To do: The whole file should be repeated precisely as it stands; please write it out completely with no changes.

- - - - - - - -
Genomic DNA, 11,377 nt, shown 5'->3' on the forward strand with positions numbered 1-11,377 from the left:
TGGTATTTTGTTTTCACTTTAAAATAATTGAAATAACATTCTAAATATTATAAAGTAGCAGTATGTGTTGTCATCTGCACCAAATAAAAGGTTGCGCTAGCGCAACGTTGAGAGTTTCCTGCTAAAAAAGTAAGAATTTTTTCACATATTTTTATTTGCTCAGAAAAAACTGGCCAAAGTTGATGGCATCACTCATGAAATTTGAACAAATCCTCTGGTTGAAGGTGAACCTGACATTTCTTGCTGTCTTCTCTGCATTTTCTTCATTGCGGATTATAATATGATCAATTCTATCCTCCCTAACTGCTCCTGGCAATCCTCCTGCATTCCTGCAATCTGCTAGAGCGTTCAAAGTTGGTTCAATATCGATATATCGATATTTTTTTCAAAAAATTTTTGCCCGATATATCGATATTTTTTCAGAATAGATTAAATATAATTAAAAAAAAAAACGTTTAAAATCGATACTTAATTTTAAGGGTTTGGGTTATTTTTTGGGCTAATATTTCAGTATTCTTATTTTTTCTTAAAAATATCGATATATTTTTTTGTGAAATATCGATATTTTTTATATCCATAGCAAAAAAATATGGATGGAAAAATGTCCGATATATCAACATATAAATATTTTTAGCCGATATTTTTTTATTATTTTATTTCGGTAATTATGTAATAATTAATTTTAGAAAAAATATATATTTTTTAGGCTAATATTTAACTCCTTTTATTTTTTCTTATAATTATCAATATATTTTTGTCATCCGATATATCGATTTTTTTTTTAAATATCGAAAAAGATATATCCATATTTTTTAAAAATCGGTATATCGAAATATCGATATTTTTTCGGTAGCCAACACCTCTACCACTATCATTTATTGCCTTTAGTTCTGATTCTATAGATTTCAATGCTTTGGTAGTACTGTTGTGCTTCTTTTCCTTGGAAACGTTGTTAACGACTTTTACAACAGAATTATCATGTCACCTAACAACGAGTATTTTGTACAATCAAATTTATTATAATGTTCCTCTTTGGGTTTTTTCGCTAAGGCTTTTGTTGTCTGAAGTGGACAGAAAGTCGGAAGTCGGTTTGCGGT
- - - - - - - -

Genomic DNA, 11,377 nt, shown 5'->3' on the forward strand with positions numbered 1-11,377 from the left:
TGGTATTTTGTTTTCACTTTAAAATAATTGAAATAACATTCTAAATATTATAAAGTAGCAGTATGTGTTGTCATCTGCACCAAATAAAAGGTTGCGCTAGCGCAACGTTGAGAGTTTCCTGCTAAAAAAGTAAGAATTTTTTCACATATTTTTATTTGCTCAGAAAAAACTGGCCAAAGTTGATGGCATCACTCATGAAATTTGAACAAATCCTCTGGTTGAAGGTGAACCTGACATTTCTTGCTGTCTTCTCTGCATTTTCTTCATTGCGGATTATAATATGATCAATTCTATCCTCCCTAACTGCTCCTGGCAATCCTCCTGCATTCCTGCAATCTGCTAGAGCGTTCAAAGTTGGTTCAATATCGATATATCGATATTTTTTTCAAAAAATTTTTGCCCGATATATCGATATTTTTTCAGAATAGATTAAATATAATTAAAAAAAAAAACGTTTAAAATCGATACTTAATTTTAAGGGTTTGGGTTATTTTTTGGGCTAATATTTCAGTATTCTTATTTTTTCTTAAAAATATCGATATATTTTTTTGTGAAATATCGATATTTTTTATATCCATAGCAAAAAAATATGGATGGAAAAATGTCCGATATATCAACATATAAATATTTTTAGCCGATATTTTTTTATTATTTTATTTCGGTAATTATGTAATAATTAATTTTAGAAAAAATATATATTTTTTAGGCTAATATTTAACTCCTTTTATTTTTTCTTATAATTATCAATATATTTTTGTCATCCGATATATCGATTTTTTTTTTAAATATCGAAAAAGATATATCCATATTTTTTAAAAATCGGTATATCGAAATATCGATATTTTTTCGGTAGCCAACACCTCTACCACTATCATTTATTGCCTTTAGTTCTGATTCTATAGATTTCAATGCTTTGGTAGTACTGTTGTGCTTCTTTTCCTTGGAAACGTTGTTAACGACTTTTACAACAGAATTATCATGTCACCTAACAACGAGTATTTTGTACAATCAAATTTATTATAATGTTCCTCTTTGGGTTTTTTCGCTAAGGCTTTTGTTGTCTGAAGTGGACAGAAAGTCGGAAGTCGGTTTGCGGT